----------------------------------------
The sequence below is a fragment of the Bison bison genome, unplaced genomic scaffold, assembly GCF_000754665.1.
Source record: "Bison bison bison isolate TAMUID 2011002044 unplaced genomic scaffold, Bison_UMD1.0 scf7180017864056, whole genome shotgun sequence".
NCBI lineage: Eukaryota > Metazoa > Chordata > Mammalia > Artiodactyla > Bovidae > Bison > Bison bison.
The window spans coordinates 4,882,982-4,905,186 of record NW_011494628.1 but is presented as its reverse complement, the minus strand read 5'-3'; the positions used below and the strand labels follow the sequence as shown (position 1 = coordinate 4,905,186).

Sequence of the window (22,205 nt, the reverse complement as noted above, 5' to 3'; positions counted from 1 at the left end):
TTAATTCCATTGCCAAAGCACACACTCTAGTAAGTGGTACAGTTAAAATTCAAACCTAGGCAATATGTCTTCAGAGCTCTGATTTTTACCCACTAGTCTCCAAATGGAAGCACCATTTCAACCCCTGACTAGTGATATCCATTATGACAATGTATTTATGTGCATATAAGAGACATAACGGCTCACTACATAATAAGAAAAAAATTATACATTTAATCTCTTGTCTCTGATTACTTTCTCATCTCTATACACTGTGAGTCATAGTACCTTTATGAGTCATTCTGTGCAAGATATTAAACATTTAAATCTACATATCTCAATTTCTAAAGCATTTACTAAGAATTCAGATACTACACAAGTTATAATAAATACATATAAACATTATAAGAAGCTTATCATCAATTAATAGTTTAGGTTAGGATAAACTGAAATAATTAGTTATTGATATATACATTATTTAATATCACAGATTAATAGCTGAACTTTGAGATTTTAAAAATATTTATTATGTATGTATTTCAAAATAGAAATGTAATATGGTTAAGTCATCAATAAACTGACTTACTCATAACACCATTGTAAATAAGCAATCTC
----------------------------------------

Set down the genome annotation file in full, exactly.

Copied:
The sequence below is a fragment of the Bison bison genome, unplaced genomic scaffold, assembly GCF_000754665.1.
Source record: "Bison bison bison isolate TAMUID 2011002044 unplaced genomic scaffold, Bison_UMD1.0 scf7180017864056, whole genome shotgun sequence".
NCBI lineage: Eukaryota > Metazoa > Chordata > Mammalia > Artiodactyla > Bovidae > Bison > Bison bison.
The window spans coordinates 4,882,982-4,905,186 of record NW_011494628.1 but is presented as its reverse complement, the minus strand read 5'-3'; the positions used below and the strand labels follow the sequence as shown (position 1 = coordinate 4,905,186).

Sequence of the window (22,205 nt, the reverse complement as noted above, 5' to 3'; positions counted from 1 at the left end):
TTAATTCCATTGCCAAAGCACACACTCTAGTAAGTGGTACAGTTAAAATTCAAACCTAGGCAATATGTCTTCAGAGCTCTGATTTTTACCCACTAGTCTCCAAATGGAAGCACCATTTCAACCCCTGACTAGTGATATCCATTATGACAATGTATTTATGTGCATATAAGAGACATAACGGCTCACTACATAATAAGAAAAAAATTATACATTTAATCTCTTGTCTCTGATTACTTTCTCATCTCTATACACTGTGAGTCATAGTACCTTTATGAGTCATTCTGTGCAAGATATTAAACATTTAAATCTACATATCTCAATTTCTAAAGCATTTACTAAGAATTCAGATACTACACAAGTTATAATAAATACATATAAACATTATAAGAAGCTTATCATCAATTAATAGTTTAGGTTAGGATAAACTGAAATAATTAGTTATTGATATATACATTATTTAATATCACAGATTAATAGCTGAACTTTGAGATTTTAAAAATATTTATTATGTATGTATTTCAAAATAGAAATGTAATATGGTTAAGTCATCAATAAACTGACTTACTCATAACACCATTGTAAATAAGCAATCTC